While it would be a crass generalization to brand every Trump supporter as a bigot, exit poll data and public polling agencies discov­ered some horrifying beliefs among large per­centages of his voter base.

In a piece analyzing data collected from Trump supporters in South Carolina after the Republican primary, YouGov and Public Policy Polling findings used in an attempt to navigate the complex and nuanced motivations, beliefs and circumstances of Trump supporters. While it can be argued that the data is skewed due to Public Policy Polling’s democratic alignment, the findings of YouGov and exit poll data could be considered more or less unbiased. The data collected was nothing short of shocking.

In South Carolina, 20 percent of Trump vot­ers disagreed with the Emancipation Proclama­tion. 70 percent wish that the Confederate flag was still hanging on the grounds of the grounds of the South Carolina statehouse. 74 percent agreed with Trump’s proposed policy of tem­porarily banning Muslim immigration.

Only 69 percent disagreed with the notion that whites were superior to other races. A third believe that the internment of Japanese-Amer­icans following the attacks on Pearl Harbor was a good idea. A third believe that LGBT in­dividuals should be banned from entering the country. (The New York Times, “Measuring Donald Trump’s Supporters for Intolerance,” 02.23.2016.)

Although it is important to note that Trump has not spoken at length about or overtly en­couraged any of these views, it is equally im­portant to remember the types of people sup­porting him.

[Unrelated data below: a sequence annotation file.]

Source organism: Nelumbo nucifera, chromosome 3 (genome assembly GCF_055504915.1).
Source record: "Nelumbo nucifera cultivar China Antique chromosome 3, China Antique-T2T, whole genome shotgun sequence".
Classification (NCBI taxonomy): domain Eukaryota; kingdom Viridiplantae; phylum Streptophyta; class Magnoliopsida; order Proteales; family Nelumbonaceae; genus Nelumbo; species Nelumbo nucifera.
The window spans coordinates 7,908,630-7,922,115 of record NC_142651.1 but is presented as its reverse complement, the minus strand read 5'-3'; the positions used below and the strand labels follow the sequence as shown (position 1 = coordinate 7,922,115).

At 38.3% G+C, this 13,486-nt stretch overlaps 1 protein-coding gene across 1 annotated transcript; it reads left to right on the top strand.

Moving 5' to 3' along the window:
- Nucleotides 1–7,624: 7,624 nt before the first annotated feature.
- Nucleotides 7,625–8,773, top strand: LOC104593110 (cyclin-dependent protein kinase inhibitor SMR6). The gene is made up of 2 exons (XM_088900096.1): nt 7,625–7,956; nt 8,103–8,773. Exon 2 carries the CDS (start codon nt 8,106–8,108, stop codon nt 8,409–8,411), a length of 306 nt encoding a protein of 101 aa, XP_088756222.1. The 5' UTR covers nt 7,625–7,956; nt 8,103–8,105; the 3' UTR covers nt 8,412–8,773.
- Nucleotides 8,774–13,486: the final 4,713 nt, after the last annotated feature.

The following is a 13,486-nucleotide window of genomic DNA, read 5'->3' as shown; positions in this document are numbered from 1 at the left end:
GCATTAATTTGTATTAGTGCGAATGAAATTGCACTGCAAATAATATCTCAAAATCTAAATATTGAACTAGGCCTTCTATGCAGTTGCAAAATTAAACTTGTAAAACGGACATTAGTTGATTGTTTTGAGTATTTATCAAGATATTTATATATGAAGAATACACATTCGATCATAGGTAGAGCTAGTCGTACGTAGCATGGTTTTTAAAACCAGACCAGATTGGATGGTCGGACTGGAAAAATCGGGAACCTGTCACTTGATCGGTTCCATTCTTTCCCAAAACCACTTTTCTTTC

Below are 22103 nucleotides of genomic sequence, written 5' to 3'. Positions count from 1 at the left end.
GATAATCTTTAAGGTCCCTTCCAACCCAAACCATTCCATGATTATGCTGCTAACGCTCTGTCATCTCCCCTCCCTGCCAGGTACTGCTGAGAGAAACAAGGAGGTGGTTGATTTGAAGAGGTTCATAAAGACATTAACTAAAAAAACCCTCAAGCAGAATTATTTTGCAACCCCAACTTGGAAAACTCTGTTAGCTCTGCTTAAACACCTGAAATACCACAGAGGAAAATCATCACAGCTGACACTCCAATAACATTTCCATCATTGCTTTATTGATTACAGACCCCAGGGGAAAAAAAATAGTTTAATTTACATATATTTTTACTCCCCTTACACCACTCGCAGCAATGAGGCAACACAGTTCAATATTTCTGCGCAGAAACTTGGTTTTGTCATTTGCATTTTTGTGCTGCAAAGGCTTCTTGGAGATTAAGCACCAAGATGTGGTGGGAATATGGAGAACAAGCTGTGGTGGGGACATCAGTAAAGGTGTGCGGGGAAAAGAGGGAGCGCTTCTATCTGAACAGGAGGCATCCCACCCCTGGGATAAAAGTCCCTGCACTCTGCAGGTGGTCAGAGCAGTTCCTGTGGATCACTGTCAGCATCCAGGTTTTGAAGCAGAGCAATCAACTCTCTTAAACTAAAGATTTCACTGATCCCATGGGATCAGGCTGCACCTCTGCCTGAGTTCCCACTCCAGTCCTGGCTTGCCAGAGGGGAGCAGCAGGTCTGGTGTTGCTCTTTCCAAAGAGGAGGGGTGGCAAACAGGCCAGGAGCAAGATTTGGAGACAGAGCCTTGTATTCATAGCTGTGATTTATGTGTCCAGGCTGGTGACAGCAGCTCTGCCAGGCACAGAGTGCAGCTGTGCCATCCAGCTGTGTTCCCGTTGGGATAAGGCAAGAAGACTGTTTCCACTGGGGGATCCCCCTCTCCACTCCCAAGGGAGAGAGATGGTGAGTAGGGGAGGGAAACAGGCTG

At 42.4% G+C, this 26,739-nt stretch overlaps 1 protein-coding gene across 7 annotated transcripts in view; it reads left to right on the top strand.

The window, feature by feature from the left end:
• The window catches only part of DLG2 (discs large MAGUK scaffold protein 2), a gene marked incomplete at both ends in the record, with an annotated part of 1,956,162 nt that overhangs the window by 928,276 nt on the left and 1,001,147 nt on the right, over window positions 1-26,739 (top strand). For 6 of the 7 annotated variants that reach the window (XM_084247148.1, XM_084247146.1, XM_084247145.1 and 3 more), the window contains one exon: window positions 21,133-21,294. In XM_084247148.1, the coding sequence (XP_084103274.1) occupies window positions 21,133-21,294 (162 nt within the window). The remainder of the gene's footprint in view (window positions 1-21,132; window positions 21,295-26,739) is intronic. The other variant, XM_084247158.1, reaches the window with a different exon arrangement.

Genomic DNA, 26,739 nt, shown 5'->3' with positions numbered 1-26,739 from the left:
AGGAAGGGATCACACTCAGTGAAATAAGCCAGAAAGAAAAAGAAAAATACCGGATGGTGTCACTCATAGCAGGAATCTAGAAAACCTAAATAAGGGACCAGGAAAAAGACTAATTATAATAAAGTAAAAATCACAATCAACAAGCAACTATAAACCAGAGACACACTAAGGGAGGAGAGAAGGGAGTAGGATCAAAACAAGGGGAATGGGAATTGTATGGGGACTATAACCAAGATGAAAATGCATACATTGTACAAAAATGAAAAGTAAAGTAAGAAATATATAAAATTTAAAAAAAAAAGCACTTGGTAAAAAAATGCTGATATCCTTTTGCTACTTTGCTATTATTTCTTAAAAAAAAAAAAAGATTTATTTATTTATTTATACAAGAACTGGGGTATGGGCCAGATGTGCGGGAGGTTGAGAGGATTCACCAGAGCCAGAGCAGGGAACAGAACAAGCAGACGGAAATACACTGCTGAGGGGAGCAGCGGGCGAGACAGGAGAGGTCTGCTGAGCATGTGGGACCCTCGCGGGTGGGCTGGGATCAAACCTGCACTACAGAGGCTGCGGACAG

On Feb. 25, David Duke, former Grand Wiz­ard of the Ku Klux Klan and noted antisemitic conspiracy theorist, urged his followers to vote for Donald Trump. It took Trump nearly 48 hours to properly disavow Duke’s endorsement.

What do we make of this? Trump has invig­orated nativist ideals within a disillusioned and ultimately frightened section (working-class white people) of the American electorate. Jeet Heer of New Republic sets forth the argument that Trump is simply rehashing the Southern Strategy employed by Republican Party since the 1950s. Like Trump’s, this strategy was sus­tained by fear and prejudice.

As Heer describes, “The Southern Strategy has long relied on coded appeals to racism … This sort of winking racism no longer works … Trump’s signature trait is that he doesn’t hide his bigotry, so he excites voters” (New Repub­lic, “How the Southern Strategy Made Donald Trump Possible,” 02.18.2016). This manifests itself in many of Trump’s supporters asserting they like him because he “tells it like it is” and isn’t afraid of “political correctness.” It is this very historical, internalized prejudice that con­tributes to, constitutes and espouses the terror and fear Trump feeds off of.

The seeds of intolerance and deeply en­trenched prejudices were already long existent in the United States before Donald Trump. Trump did not invent white supremacy. His rise, however, exposes and implicitly encour­ages these attitudes. Trump successfully cap­italizes off fear and prejudice in exchange for political power and success. Without this fear, without these prejudices, without the oppres­sive legacies of state-sanctioned racism, with­out political disenchantment, there is no Don­ald Trump.

The only way to properly combat and pre­vent his political momentum is to recognize the social conditions that allowed him into the realm of mainstream politics. While regular criticism and activism against Trump are im­perative in chipping away at his popularity and hopefully preventing a rise to the presidency, these efforts are fruitless without sociohistor­ical context. Deconstructing the cult of fear must be at the forefront of political critiques of Donald Trump.